Achim von Oppen :

Moving along, moving across. Linear geographies and translocal practices in an Angolan borderland (Upper Zambezi, 19th to 20th century)

Achim von Oppen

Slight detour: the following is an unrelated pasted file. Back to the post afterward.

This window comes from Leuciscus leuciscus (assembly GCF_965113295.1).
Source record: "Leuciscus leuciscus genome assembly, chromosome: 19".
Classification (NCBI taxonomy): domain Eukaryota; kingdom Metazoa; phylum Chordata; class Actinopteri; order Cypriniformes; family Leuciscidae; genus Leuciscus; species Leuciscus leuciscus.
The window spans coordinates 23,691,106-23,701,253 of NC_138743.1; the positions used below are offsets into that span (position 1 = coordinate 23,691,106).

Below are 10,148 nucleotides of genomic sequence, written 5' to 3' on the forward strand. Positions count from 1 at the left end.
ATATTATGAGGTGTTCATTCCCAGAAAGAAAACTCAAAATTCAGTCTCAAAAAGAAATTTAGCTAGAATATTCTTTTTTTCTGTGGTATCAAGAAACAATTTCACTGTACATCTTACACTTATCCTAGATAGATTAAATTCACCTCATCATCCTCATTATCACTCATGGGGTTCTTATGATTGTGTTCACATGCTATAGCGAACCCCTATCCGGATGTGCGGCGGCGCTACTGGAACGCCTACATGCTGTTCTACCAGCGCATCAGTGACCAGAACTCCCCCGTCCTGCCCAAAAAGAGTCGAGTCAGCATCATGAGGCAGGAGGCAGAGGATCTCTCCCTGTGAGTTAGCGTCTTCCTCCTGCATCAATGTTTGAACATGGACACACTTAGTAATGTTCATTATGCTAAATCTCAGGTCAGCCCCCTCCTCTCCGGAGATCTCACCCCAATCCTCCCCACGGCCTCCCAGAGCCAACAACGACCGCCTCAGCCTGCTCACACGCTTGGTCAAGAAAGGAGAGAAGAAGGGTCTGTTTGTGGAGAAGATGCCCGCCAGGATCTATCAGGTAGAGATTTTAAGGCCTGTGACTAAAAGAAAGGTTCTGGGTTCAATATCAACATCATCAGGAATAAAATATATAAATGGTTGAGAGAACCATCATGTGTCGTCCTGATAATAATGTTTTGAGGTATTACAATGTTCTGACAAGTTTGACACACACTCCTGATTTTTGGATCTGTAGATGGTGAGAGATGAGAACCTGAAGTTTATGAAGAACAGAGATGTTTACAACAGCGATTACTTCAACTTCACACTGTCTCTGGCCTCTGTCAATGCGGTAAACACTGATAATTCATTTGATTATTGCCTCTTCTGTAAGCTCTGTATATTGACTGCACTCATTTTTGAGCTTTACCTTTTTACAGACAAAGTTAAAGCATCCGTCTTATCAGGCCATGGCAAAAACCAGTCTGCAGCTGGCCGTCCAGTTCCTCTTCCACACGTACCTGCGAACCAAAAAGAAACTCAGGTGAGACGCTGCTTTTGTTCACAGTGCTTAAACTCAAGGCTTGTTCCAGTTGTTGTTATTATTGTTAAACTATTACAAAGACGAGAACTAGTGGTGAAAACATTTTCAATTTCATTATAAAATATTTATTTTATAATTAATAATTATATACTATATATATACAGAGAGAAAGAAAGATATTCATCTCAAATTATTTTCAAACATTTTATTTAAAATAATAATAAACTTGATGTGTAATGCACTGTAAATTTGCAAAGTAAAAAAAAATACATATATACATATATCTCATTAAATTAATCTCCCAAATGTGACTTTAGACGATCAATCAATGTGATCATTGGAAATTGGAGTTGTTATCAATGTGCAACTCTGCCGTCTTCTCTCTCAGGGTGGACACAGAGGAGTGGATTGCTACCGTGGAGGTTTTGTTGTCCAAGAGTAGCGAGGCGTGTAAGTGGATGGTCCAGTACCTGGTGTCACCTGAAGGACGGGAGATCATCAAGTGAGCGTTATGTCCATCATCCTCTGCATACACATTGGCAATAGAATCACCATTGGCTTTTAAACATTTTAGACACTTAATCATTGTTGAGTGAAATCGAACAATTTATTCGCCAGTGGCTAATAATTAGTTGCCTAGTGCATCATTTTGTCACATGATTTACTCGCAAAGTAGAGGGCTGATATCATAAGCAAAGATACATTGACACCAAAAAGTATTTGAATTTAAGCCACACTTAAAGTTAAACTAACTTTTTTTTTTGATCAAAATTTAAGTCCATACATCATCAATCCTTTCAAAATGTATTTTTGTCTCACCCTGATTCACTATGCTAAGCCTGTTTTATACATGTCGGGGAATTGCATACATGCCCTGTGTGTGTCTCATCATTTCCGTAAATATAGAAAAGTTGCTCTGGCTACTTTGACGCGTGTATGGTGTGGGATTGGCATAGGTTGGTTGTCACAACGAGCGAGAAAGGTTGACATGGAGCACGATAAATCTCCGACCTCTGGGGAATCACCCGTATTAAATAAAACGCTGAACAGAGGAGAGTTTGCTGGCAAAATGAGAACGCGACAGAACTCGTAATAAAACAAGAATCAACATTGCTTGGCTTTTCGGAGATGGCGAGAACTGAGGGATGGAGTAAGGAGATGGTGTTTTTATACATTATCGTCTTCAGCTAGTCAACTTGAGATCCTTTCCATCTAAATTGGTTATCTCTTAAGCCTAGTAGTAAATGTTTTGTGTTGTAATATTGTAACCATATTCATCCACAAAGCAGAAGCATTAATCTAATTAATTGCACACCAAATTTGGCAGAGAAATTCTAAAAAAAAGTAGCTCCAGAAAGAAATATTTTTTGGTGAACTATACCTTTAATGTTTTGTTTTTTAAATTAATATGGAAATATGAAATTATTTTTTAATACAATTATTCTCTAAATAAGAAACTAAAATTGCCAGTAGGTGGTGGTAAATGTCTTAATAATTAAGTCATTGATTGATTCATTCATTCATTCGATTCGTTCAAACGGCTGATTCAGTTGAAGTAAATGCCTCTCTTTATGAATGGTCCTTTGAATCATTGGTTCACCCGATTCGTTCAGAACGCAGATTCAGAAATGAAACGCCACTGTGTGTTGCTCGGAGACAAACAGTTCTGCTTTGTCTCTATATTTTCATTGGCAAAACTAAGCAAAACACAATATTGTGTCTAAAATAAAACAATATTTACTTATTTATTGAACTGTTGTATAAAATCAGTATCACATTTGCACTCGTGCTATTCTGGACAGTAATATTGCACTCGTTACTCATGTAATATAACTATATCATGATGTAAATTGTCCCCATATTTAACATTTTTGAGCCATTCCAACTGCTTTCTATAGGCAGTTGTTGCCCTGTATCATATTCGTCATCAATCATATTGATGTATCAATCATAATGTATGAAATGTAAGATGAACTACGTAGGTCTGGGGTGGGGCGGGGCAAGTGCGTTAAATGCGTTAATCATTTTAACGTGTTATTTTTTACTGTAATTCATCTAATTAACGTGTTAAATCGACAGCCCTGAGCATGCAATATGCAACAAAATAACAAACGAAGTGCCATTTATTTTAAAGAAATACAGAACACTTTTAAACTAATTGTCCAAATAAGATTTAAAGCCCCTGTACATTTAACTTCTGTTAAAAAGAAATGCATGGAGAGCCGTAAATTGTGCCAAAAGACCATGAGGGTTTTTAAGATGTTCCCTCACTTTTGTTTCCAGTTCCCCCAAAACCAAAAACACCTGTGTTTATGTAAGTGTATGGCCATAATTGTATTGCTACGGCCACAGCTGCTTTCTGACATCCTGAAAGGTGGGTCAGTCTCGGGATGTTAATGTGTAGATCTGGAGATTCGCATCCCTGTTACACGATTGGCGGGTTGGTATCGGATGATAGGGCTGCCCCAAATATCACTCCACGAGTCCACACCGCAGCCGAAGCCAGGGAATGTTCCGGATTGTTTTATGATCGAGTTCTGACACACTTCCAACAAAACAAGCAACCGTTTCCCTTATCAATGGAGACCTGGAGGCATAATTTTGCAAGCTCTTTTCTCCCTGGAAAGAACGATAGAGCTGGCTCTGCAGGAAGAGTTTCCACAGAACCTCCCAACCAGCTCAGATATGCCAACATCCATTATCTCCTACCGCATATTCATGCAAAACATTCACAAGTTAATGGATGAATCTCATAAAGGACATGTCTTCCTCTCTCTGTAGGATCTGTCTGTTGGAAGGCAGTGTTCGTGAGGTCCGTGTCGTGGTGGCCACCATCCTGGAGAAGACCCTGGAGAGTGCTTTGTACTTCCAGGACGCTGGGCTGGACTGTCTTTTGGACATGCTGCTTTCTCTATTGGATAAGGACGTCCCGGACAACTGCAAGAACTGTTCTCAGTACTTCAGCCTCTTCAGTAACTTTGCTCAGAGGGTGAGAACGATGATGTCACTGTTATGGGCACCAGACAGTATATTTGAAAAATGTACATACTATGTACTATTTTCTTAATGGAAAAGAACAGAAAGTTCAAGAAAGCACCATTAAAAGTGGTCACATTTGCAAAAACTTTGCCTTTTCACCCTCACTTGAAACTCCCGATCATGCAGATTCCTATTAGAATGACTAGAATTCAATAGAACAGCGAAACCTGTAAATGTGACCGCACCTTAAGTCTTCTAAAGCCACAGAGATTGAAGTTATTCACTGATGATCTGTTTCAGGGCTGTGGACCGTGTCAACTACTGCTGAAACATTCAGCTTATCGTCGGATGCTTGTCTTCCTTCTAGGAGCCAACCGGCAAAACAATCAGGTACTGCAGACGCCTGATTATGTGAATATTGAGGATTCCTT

This contribution is about popular ways of conceptualizing space in the modern history of the upper reaches of the Zambezi river, an area which is now situated around the border between Angola and Zambia. It is an area in which due to the scarcity of population and the abundance of modestly fertile land, movement rather than boundary-making are the main practices in which the inhabitants structure their everyday geographies. According to their "mental maps", settlements and communications, social ties and political relations were and to some extent still are structured in linear, partly in concentric, but hardly in territorial terms. Watercourses, today also roads, are the most important axes that provide ((läßt sich das 2 Mal provide noch vermeiden?)) orientation and define proximity and distance in both spatial and socio-political terms. The paper first presents a reconstruction of these popular geographies for the late pre-colonial period, based on an analysis of locational terminology, written and oral narratives, field observations and early cartography. It then goes on to explore the clashes and interactions of these conceptualizations of space with the heavy-handed but often illusionary attempts by the colonial state, mainly using evidence from the British side, to impose a territorial order of things from the "international" down to the very local level. What will emerge is a history not only of mutual subversion of spatial concepts but also of mutual appropriation. This tendency was facilitated by the utterly peripheral position of this fim do mundo vis-a-vis the new central states on both sides, while hardly impeding mobility in the region.